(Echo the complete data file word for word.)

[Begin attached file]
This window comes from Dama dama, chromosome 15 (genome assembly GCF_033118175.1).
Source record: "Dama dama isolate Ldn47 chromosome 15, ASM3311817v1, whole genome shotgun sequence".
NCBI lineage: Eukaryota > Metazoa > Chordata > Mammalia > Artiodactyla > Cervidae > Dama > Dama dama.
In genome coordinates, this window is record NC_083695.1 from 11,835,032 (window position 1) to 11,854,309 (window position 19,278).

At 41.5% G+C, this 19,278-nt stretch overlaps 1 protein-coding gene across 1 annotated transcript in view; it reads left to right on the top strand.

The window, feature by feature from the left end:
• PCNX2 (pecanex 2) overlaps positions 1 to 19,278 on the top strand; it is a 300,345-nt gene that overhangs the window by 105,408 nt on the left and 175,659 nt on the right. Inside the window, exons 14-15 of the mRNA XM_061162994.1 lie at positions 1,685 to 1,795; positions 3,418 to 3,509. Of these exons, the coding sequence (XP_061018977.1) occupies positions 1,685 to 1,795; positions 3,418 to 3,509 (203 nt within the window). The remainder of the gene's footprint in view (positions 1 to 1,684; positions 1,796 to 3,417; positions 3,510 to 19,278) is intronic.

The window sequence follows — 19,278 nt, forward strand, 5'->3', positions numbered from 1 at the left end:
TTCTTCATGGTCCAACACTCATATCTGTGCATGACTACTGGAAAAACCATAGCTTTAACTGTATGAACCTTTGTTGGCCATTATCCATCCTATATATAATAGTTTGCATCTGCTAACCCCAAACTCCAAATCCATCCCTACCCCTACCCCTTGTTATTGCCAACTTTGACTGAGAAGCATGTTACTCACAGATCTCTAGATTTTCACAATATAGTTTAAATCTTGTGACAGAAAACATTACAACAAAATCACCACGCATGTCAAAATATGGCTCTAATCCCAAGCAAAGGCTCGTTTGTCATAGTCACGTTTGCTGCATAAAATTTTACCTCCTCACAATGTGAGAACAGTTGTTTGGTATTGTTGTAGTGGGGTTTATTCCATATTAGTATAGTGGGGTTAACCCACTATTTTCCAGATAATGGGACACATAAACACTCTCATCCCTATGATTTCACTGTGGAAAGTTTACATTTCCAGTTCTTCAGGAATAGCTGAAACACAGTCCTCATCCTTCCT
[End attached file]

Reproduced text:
This window comes from Dama dama, chromosome 15 (genome assembly GCF_033118175.1).
Source record: "Dama dama isolate Ldn47 chromosome 15, ASM3311817v1, whole genome shotgun sequence".
NCBI lineage: Eukaryota > Metazoa > Chordata > Mammalia > Artiodactyla > Cervidae > Dama > Dama dama.
In genome coordinates, this window is record NC_083695.1 from 11,835,032 (window position 1) to 11,854,309 (window position 19,278).

At 41.5% G+C, this 19,278-nt stretch overlaps 1 protein-coding gene across 1 annotated transcript in view; it reads left to right on the top strand.

The window, feature by feature from the left end:
• PCNX2 (pecanex 2) overlaps positions 1 to 19,278 on the top strand; it is a 300,345-nt gene that overhangs the window by 105,408 nt on the left and 175,659 nt on the right. Inside the window, exons 14-15 of the mRNA XM_061162994.1 lie at positions 1,685 to 1,795; positions 3,418 to 3,509. Of these exons, the coding sequence (XP_061018977.1) occupies positions 1,685 to 1,795; positions 3,418 to 3,509 (203 nt within the window). The remainder of the gene's footprint in view (positions 1 to 1,684; positions 1,796 to 3,417; positions 3,510 to 19,278) is intronic.

The window sequence follows — 19,278 nt, forward strand, 5'->3', positions numbered from 1 at the left end:
TTCTTCATGGTCCAACACTCATATCTGTGCATGACTACTGGAAAAACCATAGCTTTAACTGTATGAACCTTTGTTGGCCATTATCCATCCTATATATAATAGTTTGCATCTGCTAACCCCAAACTCCAAATCCATCCCTACCCCTACCCCTTGTTATTGCCAACTTTGACTGAGAAGCATGTTACTCACAGATCTCTAGATTTTCACAATATAGTTTAAATCTTGTGACAGAAAACATTACAACAAAATCACCACGCATGTCAAAATATGGCTCTAATCCCAAGCAAAGGCTCGTTTGTCATAGTCACGTTTGCTGCATAAAATTTTACCTCCTCACAATGTGAGAACAGTTGTTTGGTATTGTTGTAGTGGGGTTTATTCCATATTAGTATAGTGGGGTTAACCCACTATTTTCCAGATAATGGGACACATAAACACTCTCATCCCTATGATTTCACTGTGGAAAGTTTACATTTCCAGTTCTTCAGGAATAGCTGAAACACAGTCCTCATCCTTCCT